I guess we all know the movie where the line “You complete me”, which became the unbeatable pick-up line yet, came from. But seriously, I know that there are many incurable romantics out there who really believe that there is someone destined for them who can complete them.
But (and I know not many people know this), this is not true at all. No man or woman can complete us. The dictionary generally defines completeness as “an object is complete if nothing needs to be added to it”. Within this basic definition, when we ask ourselves this question, “If I can have my dream man/woman, am I already complete and need nothing more to be added to me?”, we know that this is entirely not true.
In the letter of Apostle Paul to the Colossians, he wrote that we are complete in Christ (Col. 2:10).
6 As you therefore have received Christ Jesus the Lord, so walk in Him, 7 rooted and built up in Him and established in the faith, as you have been taught, abounding in it[a] with thanksgiving.
8 Beware lest anyone cheat you through philosophy and empty deceit, according to the tradition of men, according to the basic principles of the world, and not according to Christ. 9 For in Him dwells all the fullness of the Godhead bodily; 10 and you are complete in Him, who is the head of all principality and power. (Col. 2:6-10)
In biblical terms, we understand that it is Christ who redeems us from sin and death and who gives us life – life eternal. Apostle Paul’s letter virtually warns us that there is nothing in this world who can make us complete except the Lord Jesus Christ. When we are in Him and He in us, we need nothing to be added to us. For when we have sought the kingdom of God and His righteousness, that is, we have Christ, He will add to us all the things we need (Mat. 6:33).
But how do we translate this into our daily walk of faith when we are buffeted by trials – illness, sufferings, loss, sorrow, hardships? How can we know and feel that we are complete in Him when we hunger for healing and long for deliverance from suffering and sorrow?
This was, in effect, what a sister in Christ and I talked about deeply after Christmas. She came from the province to visit me as she is wont to do. This sister had known the depths of sorrow as I had known the depths of physical suffering. In short, we are two people who had both gone through fiery trials of faith. When we speak of God’s trials in our lives, it is in a native tongue, so to speak.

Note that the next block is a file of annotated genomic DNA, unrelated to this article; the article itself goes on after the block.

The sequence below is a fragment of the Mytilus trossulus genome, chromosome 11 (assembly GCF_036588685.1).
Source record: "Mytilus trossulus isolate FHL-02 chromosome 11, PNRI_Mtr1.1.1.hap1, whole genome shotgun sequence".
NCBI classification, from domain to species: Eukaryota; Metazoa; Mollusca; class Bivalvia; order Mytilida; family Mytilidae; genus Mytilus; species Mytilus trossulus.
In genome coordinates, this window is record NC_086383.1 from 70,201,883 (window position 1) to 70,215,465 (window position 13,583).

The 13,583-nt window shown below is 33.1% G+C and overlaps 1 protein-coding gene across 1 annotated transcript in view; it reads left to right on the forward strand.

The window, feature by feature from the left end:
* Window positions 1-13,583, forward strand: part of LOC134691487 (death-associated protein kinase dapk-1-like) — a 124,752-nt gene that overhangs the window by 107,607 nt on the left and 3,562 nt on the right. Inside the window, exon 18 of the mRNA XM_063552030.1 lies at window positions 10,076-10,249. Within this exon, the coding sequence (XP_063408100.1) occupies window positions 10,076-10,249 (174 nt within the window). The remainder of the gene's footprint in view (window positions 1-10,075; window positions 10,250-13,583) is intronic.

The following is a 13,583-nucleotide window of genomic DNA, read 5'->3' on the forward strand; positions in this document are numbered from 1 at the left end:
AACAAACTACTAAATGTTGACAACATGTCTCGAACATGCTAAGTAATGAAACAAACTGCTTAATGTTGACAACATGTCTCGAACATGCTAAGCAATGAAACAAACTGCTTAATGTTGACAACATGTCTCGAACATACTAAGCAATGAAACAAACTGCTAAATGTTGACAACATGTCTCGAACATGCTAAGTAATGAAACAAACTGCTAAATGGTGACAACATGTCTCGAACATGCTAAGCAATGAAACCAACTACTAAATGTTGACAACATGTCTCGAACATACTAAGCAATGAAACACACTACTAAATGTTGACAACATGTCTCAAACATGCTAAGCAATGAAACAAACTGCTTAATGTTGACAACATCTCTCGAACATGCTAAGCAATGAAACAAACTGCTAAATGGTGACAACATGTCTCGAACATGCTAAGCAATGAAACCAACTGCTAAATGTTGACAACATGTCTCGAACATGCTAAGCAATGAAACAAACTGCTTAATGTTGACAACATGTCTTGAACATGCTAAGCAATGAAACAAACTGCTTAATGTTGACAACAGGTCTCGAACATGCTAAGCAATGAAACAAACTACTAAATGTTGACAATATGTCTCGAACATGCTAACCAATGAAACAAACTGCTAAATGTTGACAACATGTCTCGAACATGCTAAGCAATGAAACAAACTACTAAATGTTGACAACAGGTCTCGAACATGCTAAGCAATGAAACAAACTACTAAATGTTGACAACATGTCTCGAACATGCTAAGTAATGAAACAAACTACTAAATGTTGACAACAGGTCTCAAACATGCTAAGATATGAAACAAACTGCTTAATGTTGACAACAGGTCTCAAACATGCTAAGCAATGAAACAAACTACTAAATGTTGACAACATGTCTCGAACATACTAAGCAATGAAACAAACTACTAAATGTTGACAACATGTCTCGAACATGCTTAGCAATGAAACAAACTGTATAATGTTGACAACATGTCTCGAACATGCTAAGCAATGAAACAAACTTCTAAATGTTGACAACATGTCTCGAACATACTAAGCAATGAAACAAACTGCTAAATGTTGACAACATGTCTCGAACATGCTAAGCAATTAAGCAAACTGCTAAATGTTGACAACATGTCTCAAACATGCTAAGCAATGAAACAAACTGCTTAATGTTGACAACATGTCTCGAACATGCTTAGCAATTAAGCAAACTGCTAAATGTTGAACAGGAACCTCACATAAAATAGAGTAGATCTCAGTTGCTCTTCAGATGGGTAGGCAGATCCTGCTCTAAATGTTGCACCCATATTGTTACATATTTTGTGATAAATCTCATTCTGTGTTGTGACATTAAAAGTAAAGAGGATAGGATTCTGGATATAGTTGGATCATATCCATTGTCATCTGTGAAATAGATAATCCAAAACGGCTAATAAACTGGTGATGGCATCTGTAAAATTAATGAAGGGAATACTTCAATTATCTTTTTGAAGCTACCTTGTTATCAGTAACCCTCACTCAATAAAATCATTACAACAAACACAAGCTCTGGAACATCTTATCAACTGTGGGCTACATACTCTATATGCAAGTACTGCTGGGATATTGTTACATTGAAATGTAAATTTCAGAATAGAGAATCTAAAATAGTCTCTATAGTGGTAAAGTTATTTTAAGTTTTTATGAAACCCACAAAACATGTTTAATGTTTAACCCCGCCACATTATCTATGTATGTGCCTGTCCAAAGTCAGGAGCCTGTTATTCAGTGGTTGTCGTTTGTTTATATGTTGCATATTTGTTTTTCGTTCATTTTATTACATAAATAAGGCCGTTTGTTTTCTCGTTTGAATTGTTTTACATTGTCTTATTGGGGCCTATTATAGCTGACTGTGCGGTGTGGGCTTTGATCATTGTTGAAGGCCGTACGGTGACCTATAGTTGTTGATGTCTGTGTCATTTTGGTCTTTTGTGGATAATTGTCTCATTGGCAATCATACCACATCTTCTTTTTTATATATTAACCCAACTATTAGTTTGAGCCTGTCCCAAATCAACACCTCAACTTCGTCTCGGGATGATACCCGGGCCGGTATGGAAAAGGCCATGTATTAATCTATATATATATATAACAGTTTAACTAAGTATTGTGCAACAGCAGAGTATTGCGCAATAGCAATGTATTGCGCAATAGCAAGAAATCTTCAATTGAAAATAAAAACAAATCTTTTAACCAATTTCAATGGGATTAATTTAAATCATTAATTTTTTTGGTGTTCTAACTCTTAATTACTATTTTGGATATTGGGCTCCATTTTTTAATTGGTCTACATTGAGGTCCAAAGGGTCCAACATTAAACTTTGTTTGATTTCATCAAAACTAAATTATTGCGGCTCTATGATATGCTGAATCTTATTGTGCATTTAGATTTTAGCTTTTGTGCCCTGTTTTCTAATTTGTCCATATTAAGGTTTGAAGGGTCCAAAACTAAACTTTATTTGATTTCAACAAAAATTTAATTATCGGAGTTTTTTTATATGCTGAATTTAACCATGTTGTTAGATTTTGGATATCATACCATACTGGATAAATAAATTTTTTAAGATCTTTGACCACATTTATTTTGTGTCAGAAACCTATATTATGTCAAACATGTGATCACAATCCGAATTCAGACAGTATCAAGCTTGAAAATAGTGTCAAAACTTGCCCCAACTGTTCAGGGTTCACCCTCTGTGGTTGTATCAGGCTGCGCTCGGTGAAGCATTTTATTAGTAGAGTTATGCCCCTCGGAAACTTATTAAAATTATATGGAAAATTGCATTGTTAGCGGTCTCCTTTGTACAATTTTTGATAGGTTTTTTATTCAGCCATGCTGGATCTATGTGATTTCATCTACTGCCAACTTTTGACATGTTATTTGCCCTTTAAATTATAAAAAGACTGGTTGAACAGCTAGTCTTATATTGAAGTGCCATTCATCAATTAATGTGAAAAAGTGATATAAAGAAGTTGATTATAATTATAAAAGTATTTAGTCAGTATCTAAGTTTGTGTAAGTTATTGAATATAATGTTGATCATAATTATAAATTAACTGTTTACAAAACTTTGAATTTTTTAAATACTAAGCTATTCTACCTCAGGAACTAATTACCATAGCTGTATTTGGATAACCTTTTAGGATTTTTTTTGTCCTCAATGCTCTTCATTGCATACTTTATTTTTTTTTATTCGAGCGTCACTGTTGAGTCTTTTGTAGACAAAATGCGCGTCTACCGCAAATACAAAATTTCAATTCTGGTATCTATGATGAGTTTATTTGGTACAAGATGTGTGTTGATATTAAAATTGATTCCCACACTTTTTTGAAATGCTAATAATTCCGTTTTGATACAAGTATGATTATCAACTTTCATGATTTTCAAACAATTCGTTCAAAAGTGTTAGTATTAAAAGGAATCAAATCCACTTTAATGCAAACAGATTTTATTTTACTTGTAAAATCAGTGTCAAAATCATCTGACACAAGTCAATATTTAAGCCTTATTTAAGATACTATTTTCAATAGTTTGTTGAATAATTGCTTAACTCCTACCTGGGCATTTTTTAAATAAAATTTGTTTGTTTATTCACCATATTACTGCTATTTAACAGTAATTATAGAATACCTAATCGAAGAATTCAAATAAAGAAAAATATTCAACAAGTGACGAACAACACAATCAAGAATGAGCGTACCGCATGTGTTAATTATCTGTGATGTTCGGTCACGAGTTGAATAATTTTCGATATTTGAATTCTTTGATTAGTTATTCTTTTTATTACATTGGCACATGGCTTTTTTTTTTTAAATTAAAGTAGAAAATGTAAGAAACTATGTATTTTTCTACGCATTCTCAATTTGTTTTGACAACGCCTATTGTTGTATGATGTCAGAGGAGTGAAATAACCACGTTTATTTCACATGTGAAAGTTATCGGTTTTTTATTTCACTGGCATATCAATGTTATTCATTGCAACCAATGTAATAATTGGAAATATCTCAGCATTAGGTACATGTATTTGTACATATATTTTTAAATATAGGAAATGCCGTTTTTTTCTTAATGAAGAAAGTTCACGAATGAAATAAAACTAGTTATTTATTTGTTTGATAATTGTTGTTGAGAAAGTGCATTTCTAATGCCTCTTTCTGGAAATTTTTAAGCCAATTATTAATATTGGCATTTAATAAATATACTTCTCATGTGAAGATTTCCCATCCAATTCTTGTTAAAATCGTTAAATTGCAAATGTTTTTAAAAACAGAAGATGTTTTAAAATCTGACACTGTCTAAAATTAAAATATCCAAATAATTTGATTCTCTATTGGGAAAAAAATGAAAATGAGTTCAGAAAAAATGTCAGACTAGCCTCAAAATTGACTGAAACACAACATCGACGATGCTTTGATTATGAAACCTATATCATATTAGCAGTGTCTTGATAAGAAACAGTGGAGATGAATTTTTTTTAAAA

As we tried to blink back tears, we both knew that through it all, we had known and felt the great love and mercy of God. We had known His comfort in sorrow and suffering that nothing in this world could have done better. We had known how durable His peace and joy are through the darkest storm. He alone could comfort, heal, strengthen, relieve, deliver. We wiped away tears as we both laughed and cried talking about the goodness and glory of God in our tests-fortified lives.
What do all these mean? That the trials of being and walking with Christ complete us. This is exactly what St. James wanted us to know:
2 My brethren, count it all joy when you fall into various trials, 3 knowing that the testing of your faith produces patience. 4 But let patience have its perfect work, that you may be perfect and complete, lacking nothing. (James 1:2-4, emphasis added)
This is the end of all the suffering and sorrow. And when we know that there is a purpose and end to it all, we can prove that we are standing on the true grace of God. This is the seat of our hope and reason for our rejoicing.
…the God of all grace, who called us[e] to His eternal glory by Christ Jesus, after you have suffered a while, perfect, establish, strengthen, and settle you. …this is the true grace of God in which you stand. (1 Pet. 5:10, 12, emphasis added)
I’m linking up with these lovely blogs.
Journey with Jesus,